Last week, we looked at searching and how to properly cite sources. You were asked to find at least one article from the AEA resources as well as an image from Flickr (keeping in mind the creative commons we covered). This week you will be continuing to work on your project. To tie in the importance of strong foundational research in any project. This week, we’d like you to create an annotated bibliography of at least 5 sources based on your project that you intend to use in its development. These sources DO NOT have to be from the AEA resources, but those are great places to start. If you have questions on how to create an annotated bibliography just ask Ms. Roethler or Mrs. Sturgeon. Turn in the annotated bibliography by Sunday, December 23 at Midnight via you Google collection folder!

    This week is also a week to conference (Conference #2) with either Ms. Roethler or Mrs. Sturgeon. Take advantage of this time to pick our brains and ask any questions you may have. We like to conference with each student individually, to make sure there are no major misunderstandings! Plus, conferencing is also a great time for you to show us all that you have learned and anything you have found which you think is valid to be in the course curriculum! We love your input and feedback! **Remember this week is shorten, because you are done with school for the week on Thursday!**

    As it was two weeks ago, you will also need to find two more artifacts to be placed on your portfolio (i.e. artifacts 3 and 4). Please make sure each artifact is on your portfolio with a small description explaining (or justifying) how it is an artifact! Think of it this way as well, when you leave for break on Thursday, you will have ⅓ of your portfolio completed! If you are having difficulties or just have questions on this, again please ask. We do our best to help, but cannot answer questions if they are not asked. We are working on reading minds, just haven’t mastered it yet. The artifact should be on your website by Sunday, December 23 at midnight.

    Lastly, we’d like you to also accomplish two other tasks by Sunday, December 23 at midnight. Please review your project rubric now that you’ve had a chance to start your project and make sure it fits appropriately. Also, at the end of the week, please tweet an update on your project to the class hashtag (#mnwpln)! This way Mrs. Sturgeon and Ms. Roethler can also help out if they find valuable information! The remainder of your time for the week should be devoted to developing and working on your project! Feel free to bring in anything that we have covered in class so far and apply it to your projects; we love creativity especially when it is student driven! Good luck!



“What we have to learn to do, we learn by doing.” - Aristotle

    With this being a short week, you will have to work a little more than normal. We will adjust accordingly--please let us know if the Sunday deadlines are too soon. Next week you will take your mid-term. More will follow next week on the midterm. This unit is going to follow the theme of education in digital citizenship. The blog is posted for the unit and was written by Mrs. Horan, MNW’s curriculum director.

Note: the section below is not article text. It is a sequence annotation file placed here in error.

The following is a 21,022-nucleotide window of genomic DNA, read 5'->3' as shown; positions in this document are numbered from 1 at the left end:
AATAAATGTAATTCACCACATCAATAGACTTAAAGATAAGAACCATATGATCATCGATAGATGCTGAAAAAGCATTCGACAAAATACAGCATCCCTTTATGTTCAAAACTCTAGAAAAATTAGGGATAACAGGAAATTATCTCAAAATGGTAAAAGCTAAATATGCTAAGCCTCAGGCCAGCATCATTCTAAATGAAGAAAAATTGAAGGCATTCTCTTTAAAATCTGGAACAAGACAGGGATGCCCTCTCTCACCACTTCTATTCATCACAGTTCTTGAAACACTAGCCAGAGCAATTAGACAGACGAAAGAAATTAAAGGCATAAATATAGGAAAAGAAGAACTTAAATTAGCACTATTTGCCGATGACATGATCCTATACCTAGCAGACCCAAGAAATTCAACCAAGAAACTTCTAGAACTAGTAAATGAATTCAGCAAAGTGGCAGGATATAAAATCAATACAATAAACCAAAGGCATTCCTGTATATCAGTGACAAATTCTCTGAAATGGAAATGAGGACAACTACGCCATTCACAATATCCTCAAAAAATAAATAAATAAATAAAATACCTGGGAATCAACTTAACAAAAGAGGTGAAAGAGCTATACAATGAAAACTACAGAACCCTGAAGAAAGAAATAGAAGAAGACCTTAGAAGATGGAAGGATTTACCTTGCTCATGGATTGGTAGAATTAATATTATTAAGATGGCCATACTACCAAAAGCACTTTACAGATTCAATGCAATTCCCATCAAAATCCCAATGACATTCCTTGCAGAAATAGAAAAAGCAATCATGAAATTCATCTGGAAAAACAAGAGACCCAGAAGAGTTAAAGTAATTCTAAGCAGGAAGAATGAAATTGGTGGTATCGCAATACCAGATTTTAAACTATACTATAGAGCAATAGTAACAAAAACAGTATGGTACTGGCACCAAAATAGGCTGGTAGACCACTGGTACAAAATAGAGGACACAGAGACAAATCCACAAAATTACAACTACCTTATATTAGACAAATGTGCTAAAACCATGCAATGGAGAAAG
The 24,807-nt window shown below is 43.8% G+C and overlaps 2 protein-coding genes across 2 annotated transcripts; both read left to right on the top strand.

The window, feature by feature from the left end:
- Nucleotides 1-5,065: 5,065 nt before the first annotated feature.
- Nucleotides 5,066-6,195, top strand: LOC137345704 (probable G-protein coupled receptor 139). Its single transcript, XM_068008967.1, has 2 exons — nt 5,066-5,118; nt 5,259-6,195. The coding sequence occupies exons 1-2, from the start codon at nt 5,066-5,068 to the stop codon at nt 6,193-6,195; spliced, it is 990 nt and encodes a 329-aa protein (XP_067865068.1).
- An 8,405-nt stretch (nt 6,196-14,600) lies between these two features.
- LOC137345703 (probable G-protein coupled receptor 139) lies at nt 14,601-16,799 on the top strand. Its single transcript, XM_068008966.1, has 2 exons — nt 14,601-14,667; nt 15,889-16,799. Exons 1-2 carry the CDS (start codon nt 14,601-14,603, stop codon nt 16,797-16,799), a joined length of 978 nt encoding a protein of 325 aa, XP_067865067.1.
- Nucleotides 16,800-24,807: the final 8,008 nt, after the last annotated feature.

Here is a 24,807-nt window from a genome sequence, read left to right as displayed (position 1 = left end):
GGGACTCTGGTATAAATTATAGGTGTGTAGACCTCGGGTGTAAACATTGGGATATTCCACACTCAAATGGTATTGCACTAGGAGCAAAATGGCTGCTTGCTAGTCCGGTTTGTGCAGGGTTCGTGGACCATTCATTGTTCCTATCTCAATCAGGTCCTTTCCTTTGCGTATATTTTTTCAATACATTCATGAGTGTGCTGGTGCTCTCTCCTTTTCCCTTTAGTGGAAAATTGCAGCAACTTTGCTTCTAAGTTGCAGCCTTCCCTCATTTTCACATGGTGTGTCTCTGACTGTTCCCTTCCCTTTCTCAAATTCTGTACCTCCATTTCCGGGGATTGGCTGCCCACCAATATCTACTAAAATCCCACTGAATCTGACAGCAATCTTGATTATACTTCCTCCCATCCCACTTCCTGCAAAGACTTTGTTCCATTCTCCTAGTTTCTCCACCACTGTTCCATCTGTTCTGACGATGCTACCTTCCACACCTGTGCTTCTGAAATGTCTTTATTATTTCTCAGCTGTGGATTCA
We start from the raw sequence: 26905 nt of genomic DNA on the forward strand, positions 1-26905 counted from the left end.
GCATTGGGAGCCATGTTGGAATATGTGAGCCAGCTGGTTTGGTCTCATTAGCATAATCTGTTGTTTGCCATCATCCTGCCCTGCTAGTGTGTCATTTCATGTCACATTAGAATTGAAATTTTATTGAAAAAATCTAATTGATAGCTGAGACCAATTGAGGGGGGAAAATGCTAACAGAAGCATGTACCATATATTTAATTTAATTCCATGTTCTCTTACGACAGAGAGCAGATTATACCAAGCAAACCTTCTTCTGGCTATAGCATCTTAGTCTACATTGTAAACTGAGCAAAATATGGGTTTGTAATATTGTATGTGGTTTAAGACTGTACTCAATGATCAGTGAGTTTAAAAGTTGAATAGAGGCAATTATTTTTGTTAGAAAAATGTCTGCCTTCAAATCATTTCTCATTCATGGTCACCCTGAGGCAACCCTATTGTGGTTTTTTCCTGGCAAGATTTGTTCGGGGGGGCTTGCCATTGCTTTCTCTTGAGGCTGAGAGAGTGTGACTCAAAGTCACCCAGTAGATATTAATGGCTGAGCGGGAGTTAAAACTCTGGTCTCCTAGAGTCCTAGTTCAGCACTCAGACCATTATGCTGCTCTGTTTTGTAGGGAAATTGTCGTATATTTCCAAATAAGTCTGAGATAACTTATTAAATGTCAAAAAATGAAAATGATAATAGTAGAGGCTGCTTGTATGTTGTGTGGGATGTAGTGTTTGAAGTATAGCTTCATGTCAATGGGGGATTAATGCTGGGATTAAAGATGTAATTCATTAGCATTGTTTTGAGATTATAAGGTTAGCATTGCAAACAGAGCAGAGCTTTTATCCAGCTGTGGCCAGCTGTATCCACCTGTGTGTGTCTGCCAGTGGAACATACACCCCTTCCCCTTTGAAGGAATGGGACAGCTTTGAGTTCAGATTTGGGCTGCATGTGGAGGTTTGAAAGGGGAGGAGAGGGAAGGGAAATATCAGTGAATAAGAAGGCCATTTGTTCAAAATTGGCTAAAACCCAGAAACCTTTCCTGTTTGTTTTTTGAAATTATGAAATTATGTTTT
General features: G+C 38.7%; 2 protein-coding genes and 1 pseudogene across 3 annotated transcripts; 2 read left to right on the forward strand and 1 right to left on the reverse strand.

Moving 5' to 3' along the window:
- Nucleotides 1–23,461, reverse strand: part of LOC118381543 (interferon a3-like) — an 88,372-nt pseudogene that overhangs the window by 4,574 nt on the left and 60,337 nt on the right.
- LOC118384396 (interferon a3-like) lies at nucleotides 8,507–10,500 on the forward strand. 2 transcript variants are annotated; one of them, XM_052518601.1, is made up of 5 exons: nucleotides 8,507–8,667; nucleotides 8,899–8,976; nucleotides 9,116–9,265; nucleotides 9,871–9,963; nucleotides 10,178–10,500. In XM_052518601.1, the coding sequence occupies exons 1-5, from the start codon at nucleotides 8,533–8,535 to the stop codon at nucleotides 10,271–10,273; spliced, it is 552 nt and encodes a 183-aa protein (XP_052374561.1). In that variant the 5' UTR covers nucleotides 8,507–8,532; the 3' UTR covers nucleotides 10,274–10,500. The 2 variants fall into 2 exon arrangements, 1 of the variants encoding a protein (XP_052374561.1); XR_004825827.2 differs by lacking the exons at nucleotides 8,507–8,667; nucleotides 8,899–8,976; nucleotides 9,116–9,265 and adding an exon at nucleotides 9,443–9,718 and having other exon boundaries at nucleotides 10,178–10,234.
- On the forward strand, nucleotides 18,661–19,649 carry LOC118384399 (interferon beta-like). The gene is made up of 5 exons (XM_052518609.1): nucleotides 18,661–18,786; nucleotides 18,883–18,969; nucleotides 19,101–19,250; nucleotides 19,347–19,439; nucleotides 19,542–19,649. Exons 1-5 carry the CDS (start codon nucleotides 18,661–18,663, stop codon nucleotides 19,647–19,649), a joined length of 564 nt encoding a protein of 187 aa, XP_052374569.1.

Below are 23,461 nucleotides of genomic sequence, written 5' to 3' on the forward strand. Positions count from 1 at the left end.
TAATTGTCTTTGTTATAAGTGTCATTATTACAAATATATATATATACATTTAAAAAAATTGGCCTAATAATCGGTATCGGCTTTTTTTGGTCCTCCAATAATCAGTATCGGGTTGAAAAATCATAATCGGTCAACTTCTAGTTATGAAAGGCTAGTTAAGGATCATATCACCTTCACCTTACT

Keeping with the theme, there is plenty of educational opportunities available through web 2.0 technologies. Places such as Coursera and other MOOCs (Massive Online Open Courseware) make learning completely possible beyond the walls of schools. Students at MNW are taking part in this new technology through the use of Aventa in many of their courses. Learning no longer has to involve a teacher presenting information in the form of a lecture guided from a heavy textbook. However, it is important to understand the best ways to find success in the new methods available for learning. Your task will be to investigate the different options and find a list of three courses which could potentially help you with your project. (Note this says potentially, you DO NOT have to register or complete these courses). Links to the courses available can be found at the end of this document.
    This leads to the idea of digital health and wellness--which can have many different meanings. On one hand, it refers to ergonomics - the study of efficiency in work environments. What this means here is proper positioning of your body as you work on a computer - your posture, the position of your hands as you type, the distance the computer screen is from your face. Properly addressing these concerns can help guard against eyestrain, neck or shoulder pain, and even carpal tunnel syndrome. (The latter is serious, and can result in serious pain requiring surgery.) Here is a great video to watch on this topic. Tweet your understanding of digital health and wellness after you’ve done a bit of research to the class hashtag.